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Rally really a stage for Republicans

Matt Pommer

The anti-tax rally earlier this month at the state Capitol, encouraged by conservative radio talk show personalities, may be pushing the Republican Party to the far right.

The tone of the rally indicated what any Republican Party candidate will face in 2010. Given the anger at the rally, will it be possible for the party to nominate a fiscal moderate for governor?

Promoters tried to sell the rally as a grassroots movement, but it seemed more like a Republican event. You can’t blame Republicans for wanting some attention. Democrats have been elected president and governor, and Democrats control both houses of the Legislature and Congress. It is the first total domination by Democrats in Madison since 1986.

Among the speakers at the rally was U.S. Rep. Paul Ryan, R-Wis., who is often touted as a potential 2012 vice presidential candidate. He said the U.S. is headed toward “big government, European-style socialism.”

The biggest socialism programs in the U.S. are Social Security and Medicare. Ryan has been pictured as wanting to curb spending in those areas, but he didn’t offer any details at the rally. George W. Bush proposed a privatization of Social Security to a Republican-controlled Congress, but it was dead on arrival among Ryan’s congressional colleagues.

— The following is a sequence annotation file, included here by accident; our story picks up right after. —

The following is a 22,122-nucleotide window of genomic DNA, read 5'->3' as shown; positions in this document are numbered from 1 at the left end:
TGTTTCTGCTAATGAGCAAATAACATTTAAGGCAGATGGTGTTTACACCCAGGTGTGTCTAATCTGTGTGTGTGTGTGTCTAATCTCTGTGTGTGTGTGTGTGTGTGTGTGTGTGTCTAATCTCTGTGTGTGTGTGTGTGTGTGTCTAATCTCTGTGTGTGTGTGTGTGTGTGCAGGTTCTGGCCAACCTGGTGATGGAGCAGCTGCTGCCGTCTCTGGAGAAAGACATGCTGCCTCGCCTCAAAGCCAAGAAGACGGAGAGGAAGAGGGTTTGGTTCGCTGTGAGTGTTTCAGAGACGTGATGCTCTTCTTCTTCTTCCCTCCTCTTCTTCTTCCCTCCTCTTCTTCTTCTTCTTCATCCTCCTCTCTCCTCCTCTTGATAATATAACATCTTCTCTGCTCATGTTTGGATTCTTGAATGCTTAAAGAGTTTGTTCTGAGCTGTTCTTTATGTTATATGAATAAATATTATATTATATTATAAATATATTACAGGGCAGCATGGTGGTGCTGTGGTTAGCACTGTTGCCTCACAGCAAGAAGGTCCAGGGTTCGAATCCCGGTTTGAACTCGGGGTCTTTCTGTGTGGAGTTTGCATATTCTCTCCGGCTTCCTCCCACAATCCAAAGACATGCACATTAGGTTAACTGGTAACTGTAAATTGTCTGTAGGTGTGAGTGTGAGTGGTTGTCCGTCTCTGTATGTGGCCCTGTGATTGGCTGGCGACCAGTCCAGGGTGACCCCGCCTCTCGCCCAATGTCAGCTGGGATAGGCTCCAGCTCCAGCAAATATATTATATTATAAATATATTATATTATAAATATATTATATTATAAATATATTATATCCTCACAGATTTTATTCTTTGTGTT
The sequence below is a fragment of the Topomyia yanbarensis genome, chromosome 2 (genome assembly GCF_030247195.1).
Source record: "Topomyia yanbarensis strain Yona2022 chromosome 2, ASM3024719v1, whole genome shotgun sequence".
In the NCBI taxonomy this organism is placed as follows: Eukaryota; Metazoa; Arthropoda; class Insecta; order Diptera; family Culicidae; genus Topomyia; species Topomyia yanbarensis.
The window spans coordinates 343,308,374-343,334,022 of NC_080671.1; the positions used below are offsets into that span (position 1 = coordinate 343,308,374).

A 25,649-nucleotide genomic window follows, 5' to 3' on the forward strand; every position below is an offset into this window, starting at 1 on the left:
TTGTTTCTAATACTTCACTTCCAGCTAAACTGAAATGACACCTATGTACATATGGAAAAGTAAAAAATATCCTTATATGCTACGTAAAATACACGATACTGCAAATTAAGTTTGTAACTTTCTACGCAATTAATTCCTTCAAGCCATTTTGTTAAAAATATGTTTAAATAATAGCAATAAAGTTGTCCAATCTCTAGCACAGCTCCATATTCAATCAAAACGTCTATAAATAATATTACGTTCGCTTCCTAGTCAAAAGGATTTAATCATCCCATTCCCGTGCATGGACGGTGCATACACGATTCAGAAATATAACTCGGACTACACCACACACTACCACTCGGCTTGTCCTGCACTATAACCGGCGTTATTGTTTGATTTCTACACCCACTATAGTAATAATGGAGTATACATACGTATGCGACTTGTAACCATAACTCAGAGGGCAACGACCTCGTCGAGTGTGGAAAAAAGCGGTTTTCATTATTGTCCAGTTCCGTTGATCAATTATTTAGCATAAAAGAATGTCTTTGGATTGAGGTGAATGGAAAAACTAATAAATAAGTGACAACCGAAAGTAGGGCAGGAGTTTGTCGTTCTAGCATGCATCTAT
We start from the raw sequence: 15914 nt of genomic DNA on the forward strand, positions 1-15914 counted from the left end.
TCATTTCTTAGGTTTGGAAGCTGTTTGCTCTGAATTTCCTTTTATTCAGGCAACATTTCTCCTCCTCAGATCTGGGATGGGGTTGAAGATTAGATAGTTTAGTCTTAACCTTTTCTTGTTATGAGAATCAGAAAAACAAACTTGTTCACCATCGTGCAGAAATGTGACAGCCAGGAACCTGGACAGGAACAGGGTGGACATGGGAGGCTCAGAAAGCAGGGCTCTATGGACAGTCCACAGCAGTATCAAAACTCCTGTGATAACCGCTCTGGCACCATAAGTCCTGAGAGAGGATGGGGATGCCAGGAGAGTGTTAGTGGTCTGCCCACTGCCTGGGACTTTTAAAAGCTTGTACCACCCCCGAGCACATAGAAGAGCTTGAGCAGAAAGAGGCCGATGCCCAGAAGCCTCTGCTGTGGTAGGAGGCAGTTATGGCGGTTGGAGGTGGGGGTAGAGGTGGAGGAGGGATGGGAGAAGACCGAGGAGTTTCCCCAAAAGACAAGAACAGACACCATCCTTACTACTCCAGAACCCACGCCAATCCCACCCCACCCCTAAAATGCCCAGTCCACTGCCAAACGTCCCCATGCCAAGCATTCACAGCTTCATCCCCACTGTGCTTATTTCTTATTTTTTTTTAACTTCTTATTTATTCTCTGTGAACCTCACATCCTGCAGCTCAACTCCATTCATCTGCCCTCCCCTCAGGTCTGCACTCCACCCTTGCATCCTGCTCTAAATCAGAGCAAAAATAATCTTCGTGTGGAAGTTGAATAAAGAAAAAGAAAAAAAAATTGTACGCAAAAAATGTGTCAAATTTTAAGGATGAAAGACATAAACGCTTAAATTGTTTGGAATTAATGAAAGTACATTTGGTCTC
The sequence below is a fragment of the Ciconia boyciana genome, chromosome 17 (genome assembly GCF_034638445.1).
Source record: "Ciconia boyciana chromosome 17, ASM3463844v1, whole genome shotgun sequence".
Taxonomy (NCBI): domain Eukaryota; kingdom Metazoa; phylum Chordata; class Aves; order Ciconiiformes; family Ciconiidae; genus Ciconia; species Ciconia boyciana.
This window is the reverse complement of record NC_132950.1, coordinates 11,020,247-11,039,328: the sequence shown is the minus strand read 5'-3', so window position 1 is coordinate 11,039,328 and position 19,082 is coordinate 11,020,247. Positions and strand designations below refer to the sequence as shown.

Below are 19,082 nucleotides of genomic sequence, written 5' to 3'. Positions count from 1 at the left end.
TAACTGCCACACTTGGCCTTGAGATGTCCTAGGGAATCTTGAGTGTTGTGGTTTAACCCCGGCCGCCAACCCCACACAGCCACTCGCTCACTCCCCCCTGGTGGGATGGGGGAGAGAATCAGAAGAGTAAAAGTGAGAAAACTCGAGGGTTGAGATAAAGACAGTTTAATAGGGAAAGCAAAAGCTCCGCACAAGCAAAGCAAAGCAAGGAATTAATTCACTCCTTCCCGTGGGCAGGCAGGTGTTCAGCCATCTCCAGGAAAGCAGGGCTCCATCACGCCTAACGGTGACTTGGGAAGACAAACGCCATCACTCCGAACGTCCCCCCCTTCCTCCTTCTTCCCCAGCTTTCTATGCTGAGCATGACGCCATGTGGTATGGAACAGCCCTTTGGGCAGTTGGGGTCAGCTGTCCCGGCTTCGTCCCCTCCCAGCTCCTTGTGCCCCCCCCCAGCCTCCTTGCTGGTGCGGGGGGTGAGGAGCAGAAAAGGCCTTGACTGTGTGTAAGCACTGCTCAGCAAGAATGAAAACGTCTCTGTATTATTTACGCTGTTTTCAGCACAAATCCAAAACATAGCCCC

There were senior citizens at the rally. Social Security benefits were increased 5.8 percent this year, and state government stopped any income taxation of Social Security benefits for the 2008 tax year.

Perhaps some of the angry rally participants are smokers. Both the state and federal government increased excise taxes on cigarettes. Maybe the higher taxes were eating up the Social Security benefit and tax benefit gains for older smokers.

The size of the rally was a testimonial to radio talk show folks who denounce taxes and Democrats.

Criticism was aimed at President Barack Obama, Gov. Jim Doyle, the news media, stimulus spending, proposed tax changes, the Federal Reserve, socialism and Marxism.

Criticism of Marxism probably was refreshing to conservatives who grew up when Joe McCarthy was one of Wisconsin’s U.S. senators. We haven’t heard much about its great dangers since the Russian government shifted gears in the 1990s.

Earlier this year national radio host Rush Limbaugh attracted attention, saying he hopes Obama “fails” in his presidency. While that wasn’t repeated at the Capitol rally, a reporter for the Wisconsin State Journal captured something more ominous: One man, who said he owned a ceramic tile business, carried a sign that said “Obama is the anti-Christ.”

“He (Obama) needs to go. This is the first and last warning he’ll get,” the man said.

That kind of implied threat might worry the Secret Service, but will it concern the radio talk show hosts as they seek ever-higher ratings?

Matt Pommer worked as a reporter in Madison for 35 years. He comments on state political and policy issues.

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